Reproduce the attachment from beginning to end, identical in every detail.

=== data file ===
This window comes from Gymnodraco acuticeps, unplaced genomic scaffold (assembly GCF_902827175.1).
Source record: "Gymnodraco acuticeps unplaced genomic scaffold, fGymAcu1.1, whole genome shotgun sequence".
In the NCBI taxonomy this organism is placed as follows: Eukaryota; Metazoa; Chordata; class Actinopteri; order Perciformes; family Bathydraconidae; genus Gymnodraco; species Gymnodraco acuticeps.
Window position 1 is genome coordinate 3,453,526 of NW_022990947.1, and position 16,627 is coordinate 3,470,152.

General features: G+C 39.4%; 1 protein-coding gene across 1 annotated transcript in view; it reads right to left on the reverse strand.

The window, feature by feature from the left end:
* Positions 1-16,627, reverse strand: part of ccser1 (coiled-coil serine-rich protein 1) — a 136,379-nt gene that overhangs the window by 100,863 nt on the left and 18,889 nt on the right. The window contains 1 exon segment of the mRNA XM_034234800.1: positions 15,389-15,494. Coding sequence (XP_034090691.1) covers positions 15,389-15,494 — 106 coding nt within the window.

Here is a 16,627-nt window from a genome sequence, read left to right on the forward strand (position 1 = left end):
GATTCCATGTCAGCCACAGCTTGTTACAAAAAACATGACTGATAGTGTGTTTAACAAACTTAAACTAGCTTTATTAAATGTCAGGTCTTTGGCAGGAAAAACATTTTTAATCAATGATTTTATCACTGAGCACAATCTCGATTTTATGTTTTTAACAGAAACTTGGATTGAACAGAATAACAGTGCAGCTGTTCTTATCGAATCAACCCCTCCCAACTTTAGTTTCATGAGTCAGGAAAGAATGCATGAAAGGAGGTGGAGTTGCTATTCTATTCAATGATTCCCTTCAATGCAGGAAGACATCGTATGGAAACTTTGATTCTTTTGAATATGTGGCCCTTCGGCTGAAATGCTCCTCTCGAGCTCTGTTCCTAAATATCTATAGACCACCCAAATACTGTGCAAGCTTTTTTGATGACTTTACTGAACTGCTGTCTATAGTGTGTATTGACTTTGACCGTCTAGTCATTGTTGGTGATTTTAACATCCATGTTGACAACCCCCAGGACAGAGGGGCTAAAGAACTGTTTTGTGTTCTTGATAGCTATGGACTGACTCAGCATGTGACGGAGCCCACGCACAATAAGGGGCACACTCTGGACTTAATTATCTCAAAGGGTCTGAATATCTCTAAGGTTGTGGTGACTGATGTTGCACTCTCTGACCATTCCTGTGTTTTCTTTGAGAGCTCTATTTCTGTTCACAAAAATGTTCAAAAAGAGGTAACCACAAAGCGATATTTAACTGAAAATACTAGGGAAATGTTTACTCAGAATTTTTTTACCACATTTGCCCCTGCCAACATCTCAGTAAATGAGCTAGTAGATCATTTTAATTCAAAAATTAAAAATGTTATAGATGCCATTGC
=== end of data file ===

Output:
This window comes from Gymnodraco acuticeps, unplaced genomic scaffold (assembly GCF_902827175.1).
Source record: "Gymnodraco acuticeps unplaced genomic scaffold, fGymAcu1.1, whole genome shotgun sequence".
In the NCBI taxonomy this organism is placed as follows: Eukaryota; Metazoa; Chordata; class Actinopteri; order Perciformes; family Bathydraconidae; genus Gymnodraco; species Gymnodraco acuticeps.
Window position 1 is genome coordinate 3,453,526 of NW_022990947.1, and position 16,627 is coordinate 3,470,152.

General features: G+C 39.4%; 1 protein-coding gene across 1 annotated transcript in view; it reads right to left on the reverse strand.

The window, feature by feature from the left end:
* Positions 1-16,627, reverse strand: part of ccser1 (coiled-coil serine-rich protein 1) — a 136,379-nt gene that overhangs the window by 100,863 nt on the left and 18,889 nt on the right. The window contains 1 exon segment of the mRNA XM_034234800.1: positions 15,389-15,494. Coding sequence (XP_034090691.1) covers positions 15,389-15,494 — 106 coding nt within the window.

Here is a 16,627-nt window from a genome sequence, read left to right on the forward strand (position 1 = left end):
GATTCCATGTCAGCCACAGCTTGTTACAAAAAACATGACTGATAGTGTGTTTAACAAACTTAAACTAGCTTTATTAAATGTCAGGTCTTTGGCAGGAAAAACATTTTTAATCAATGATTTTATCACTGAGCACAATCTCGATTTTATGTTTTTAACAGAAACTTGGATTGAACAGAATAACAGTGCAGCTGTTCTTATCGAATCAACCCCTCCCAACTTTAGTTTCATGAGTCAGGAAAGAATGCATGAAAGGAGGTGGAGTTGCTATTCTATTCAATGATTCCCTTCAATGCAGGAAGACATCGTATGGAAACTTTGATTCTTTTGAATATGTGGCCCTTCGGCTGAAATGCTCCTCTCGAGCTCTGTTCCTAAATATCTATAGACCACCCAAATACTGTGCAAGCTTTTTTGATGACTTTACTGAACTGCTGTCTATAGTGTGTATTGACTTTGACCGTCTAGTCATTGTTGGTGATTTTAACATCCATGTTGACAACCCCCAGGACAGAGGGGCTAAAGAACTGTTTTGTGTTCTTGATAGCTATGGACTGACTCAGCATGTGACGGAGCCCACGCACAATAAGGGGCACACTCTGGACTTAATTATCTCAAAGGGTCTGAATATCTCTAAGGTTGTGGTGACTGATGTTGCACTCTCTGACCATTCCTGTGTTTTCTTTGAGAGCTCTATTTCTGTTCACAAAAATGTTCAAAAAGAGGTAACCACAAAGCGATATTTAACTGAAAATACTAGGGAAATGTTTACTCAGAATTTTTTTACCACATTTGCCCCTGCCAACATCTCAGTAAATGAGCTAGTAGATCATTTTAATTCAAAAATTAAAAATGTTATAGATGCCATTGC